Using concepts derived from information theory, a method for analyzing basic structural dimensions of self-images is described. The technique is applied to longitudinal self-image data collected from black and white adolescent boys over a four-year period.
On the basis of previous considerations of identity formation differences between these black and white adolescents, blacks were predicted to have more polarized, structurally simpler self-images. Results only partially confirm this hypothesis. Idealized and peer-related self-images are more polarized for the blacks. But both groups of adolescents show the same patterns for time-based self-images. Much of the comment is devoted to analyzing the significance of these different self-image patterns and their relation to racial factors and identity formation. An alternative framework for viewing polarization phenomena is presented and applied to these results.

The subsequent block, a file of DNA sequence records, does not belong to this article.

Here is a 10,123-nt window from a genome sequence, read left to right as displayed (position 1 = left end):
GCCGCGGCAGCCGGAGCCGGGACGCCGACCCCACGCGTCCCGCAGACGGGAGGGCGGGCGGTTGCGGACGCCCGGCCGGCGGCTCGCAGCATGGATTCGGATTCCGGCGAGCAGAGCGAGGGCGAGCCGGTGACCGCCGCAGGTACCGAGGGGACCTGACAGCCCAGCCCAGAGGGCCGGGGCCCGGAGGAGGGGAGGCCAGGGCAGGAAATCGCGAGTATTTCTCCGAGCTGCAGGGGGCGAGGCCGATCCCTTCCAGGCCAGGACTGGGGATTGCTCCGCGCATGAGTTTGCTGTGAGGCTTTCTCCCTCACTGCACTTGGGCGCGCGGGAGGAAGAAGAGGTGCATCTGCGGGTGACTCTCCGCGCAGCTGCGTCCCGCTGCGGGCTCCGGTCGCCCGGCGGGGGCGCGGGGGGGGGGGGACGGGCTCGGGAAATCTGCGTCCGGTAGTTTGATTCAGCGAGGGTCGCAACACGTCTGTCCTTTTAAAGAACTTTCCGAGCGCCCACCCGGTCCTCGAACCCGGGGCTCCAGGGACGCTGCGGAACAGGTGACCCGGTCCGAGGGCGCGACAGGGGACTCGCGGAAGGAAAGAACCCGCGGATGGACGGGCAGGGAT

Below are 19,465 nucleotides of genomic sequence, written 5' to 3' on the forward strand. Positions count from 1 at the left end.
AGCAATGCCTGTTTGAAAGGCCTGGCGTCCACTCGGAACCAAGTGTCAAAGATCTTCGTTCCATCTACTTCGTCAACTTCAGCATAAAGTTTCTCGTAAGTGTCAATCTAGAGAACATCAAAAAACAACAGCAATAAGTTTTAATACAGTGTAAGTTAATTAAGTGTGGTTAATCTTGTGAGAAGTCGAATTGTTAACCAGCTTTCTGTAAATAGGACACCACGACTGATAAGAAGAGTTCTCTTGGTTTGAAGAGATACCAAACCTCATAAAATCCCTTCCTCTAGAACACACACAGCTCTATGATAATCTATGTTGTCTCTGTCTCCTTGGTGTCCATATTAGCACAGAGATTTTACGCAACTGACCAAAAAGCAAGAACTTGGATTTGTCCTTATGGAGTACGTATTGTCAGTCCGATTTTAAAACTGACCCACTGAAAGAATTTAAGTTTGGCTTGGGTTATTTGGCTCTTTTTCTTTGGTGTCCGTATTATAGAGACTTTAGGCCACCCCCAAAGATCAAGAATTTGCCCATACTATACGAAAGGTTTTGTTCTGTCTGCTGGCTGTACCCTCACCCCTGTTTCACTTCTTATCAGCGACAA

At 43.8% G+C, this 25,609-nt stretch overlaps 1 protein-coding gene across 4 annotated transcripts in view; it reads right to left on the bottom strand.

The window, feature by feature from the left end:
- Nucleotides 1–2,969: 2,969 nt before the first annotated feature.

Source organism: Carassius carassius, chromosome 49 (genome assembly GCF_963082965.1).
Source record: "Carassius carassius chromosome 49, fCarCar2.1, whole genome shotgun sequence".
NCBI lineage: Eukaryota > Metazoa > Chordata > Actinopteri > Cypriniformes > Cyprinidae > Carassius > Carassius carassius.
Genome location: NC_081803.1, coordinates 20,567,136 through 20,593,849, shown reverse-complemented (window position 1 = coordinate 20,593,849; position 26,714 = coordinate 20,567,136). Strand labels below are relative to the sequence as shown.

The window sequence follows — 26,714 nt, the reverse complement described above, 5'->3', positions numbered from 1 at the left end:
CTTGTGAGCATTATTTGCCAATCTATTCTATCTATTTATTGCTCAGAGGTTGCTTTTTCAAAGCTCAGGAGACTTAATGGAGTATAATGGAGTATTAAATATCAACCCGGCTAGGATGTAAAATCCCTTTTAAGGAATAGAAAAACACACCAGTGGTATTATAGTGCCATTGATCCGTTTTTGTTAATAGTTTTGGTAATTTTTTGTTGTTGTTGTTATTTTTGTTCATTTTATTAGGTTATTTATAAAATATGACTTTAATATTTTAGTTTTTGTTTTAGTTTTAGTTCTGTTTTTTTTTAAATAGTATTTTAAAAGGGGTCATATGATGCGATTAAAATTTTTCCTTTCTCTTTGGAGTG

Hauser ST. Adolescent Self-Image Development: I. Longitudinal Studies of Black and White Boys. Arch Gen Psychiatry. 1972;27(4):537–541. doi:10.1001/archpsyc.1972.01750280097016
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